West Papua and Indonesia since Suharto — Independence, Autonomy or Chaos?
By Professor Peter King
University of NSW Press, 2004
240 pages, $40 (pb)
REVIEW BY PAUL BROWNRIGG
The island of New Guinea, our northern neighbour, is a tremendously rich and largely unspoilt island. One half of the island, Papua New Guinea, is often in our news — not always for good reasons. But what about the other half of the island, commonly known as West Papua?
Australia — and the world for that matter — rarely hears anything from this mysterious area that currently forms a part of Indonesia. That's why Peter King's new book, West Papua and Indonesia since Suharto, is a must-read for those interested in finding out more about this little known part of the world.
West Papua was occupied by Indonesia from the 1960s. King portrays a David and Goliath independence struggle between Indonesia and multinational mining companies on the one side, and the West Papuan people denied their independence and human rights on the other. The West Papuans are clearly racially and culturally distinct from the rest of Indonesia and have fought a four-decade-long desperate battle to maintain their identity in the face of worldwide indifference.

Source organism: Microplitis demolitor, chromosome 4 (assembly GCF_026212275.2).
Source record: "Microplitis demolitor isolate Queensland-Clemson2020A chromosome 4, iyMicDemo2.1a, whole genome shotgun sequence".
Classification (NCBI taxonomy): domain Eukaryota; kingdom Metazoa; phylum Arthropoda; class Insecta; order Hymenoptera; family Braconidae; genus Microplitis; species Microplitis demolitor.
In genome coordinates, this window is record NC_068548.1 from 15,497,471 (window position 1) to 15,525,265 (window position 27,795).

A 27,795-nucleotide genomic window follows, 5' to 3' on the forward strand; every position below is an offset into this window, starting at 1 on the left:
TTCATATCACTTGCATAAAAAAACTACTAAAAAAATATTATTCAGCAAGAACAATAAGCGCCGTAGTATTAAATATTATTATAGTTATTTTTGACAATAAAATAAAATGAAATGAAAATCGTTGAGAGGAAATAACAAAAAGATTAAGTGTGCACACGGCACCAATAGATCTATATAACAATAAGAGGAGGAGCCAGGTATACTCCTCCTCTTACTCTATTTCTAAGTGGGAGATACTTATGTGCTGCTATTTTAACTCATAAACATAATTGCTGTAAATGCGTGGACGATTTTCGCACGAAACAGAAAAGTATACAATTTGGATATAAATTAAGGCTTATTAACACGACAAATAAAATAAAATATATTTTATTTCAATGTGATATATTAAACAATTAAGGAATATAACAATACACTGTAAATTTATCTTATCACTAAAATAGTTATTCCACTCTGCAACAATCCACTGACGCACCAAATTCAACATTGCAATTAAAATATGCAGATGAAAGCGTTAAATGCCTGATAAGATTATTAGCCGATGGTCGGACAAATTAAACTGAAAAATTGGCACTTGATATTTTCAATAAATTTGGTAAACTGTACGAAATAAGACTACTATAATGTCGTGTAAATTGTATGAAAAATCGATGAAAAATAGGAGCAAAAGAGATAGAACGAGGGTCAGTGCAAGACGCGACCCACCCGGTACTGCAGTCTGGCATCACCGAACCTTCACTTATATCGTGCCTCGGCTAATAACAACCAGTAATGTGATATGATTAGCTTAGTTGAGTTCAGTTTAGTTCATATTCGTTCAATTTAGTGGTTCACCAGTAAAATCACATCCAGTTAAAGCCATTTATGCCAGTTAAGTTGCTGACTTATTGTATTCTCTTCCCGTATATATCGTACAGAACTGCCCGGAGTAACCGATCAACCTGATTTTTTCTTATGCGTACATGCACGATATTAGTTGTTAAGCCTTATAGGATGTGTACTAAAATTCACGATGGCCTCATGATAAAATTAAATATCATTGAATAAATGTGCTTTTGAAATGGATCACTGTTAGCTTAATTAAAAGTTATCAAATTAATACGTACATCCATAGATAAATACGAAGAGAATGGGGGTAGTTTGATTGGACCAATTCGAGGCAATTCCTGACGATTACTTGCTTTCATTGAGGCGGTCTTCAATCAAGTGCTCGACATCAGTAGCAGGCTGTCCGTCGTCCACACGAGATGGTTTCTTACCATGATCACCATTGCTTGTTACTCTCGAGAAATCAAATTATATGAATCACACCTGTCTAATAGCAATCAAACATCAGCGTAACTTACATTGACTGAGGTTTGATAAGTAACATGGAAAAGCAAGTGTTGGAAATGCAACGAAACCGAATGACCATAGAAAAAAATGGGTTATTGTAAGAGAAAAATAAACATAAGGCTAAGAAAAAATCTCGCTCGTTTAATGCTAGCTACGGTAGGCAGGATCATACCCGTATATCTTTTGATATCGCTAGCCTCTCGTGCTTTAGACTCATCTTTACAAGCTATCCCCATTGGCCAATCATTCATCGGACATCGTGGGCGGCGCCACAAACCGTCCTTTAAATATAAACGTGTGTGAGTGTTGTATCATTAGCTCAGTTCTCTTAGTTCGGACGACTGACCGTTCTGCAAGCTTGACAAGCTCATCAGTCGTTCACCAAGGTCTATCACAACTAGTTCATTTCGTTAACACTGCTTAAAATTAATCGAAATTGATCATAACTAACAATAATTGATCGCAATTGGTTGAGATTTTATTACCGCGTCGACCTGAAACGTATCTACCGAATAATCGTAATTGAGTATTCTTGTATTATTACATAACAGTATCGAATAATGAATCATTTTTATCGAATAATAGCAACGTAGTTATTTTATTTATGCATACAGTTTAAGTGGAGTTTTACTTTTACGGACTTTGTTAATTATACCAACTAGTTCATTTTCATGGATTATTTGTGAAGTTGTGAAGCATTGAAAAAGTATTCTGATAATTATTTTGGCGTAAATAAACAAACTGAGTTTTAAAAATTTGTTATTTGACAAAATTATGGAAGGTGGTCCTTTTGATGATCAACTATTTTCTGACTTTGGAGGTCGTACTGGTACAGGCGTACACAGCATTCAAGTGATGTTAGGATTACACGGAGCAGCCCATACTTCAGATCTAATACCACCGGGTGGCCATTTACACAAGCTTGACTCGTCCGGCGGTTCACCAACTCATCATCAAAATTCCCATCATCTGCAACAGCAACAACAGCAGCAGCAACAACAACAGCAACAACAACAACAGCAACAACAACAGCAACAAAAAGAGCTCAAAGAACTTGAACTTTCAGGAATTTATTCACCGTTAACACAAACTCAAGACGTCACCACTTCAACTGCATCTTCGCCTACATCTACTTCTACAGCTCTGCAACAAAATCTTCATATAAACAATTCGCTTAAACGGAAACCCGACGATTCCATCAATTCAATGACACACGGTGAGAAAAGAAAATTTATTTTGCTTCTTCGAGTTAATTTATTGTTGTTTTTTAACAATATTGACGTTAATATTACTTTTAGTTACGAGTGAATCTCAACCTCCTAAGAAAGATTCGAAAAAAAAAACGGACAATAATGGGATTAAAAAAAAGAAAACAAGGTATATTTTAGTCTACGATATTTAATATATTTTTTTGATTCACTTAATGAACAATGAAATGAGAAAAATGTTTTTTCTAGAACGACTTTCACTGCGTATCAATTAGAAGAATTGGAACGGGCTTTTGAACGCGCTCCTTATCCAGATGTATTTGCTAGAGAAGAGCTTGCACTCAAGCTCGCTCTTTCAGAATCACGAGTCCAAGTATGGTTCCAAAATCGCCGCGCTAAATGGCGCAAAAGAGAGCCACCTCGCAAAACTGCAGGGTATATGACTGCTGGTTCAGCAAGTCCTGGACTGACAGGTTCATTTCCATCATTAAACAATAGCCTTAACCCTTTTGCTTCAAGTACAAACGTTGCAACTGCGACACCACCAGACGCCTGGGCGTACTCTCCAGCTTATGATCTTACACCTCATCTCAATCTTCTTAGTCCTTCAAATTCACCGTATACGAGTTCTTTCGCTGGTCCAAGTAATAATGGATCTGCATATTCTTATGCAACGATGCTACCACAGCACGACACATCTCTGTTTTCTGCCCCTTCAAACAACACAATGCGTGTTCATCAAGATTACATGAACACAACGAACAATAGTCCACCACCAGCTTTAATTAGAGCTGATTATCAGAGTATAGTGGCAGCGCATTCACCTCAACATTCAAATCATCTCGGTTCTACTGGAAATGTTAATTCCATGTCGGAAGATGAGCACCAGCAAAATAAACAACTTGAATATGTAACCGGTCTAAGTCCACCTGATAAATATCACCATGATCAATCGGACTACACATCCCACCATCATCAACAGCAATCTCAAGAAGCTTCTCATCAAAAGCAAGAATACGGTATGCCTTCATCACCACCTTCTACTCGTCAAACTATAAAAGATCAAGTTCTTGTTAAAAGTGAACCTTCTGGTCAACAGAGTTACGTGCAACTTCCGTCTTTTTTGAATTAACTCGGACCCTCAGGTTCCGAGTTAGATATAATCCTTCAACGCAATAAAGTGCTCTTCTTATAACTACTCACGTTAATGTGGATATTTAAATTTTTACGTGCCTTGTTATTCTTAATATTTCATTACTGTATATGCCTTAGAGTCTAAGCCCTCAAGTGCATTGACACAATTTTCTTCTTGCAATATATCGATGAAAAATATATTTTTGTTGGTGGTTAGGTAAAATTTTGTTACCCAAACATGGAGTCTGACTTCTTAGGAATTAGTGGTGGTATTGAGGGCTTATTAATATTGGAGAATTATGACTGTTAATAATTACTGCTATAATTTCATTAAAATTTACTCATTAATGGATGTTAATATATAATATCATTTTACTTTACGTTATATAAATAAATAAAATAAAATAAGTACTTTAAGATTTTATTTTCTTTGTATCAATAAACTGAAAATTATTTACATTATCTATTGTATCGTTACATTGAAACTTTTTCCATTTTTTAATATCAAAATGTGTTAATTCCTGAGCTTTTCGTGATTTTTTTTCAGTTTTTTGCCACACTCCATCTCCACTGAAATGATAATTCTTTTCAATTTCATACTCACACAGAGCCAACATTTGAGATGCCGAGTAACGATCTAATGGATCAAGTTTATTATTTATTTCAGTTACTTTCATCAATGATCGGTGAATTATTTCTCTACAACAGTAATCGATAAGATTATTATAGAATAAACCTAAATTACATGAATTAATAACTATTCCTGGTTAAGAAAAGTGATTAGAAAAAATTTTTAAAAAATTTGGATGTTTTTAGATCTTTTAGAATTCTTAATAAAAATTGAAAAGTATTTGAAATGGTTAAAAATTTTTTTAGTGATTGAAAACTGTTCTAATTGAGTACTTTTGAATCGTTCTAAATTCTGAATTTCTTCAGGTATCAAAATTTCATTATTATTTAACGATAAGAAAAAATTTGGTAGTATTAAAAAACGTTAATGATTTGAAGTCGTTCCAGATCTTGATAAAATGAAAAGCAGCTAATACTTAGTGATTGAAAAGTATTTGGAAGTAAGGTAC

As King makes clear, Indonesia's army is central to keeping West Papua as an unwilling province of Indonesia that is open for business to huge multinational mining companies. No picture of Indonesia is complete without a close examination of its military and widely corrupt society, which is provided for the reader as background to the situation in West Papua. The Indonesian army, notorious for its human rights abuses in Aceh and East Timor, is ruthless in its treatment of any West Papuans who dare to speak up for their rights.
King's book is valuable for anyone wishing to understand the wider picture in Indonesia. At the same time, it enlightens readers to the largely ignored struggle of the West Papuans for their independence. Despite many hardships, their hopes that a world that has ignored them for 40 years will come at last to their aid persist to this day. Detailed in the book are the various factions of the West Papuan independence movement, and the background to the recent assassination of widely known independence leader Theys Eluay.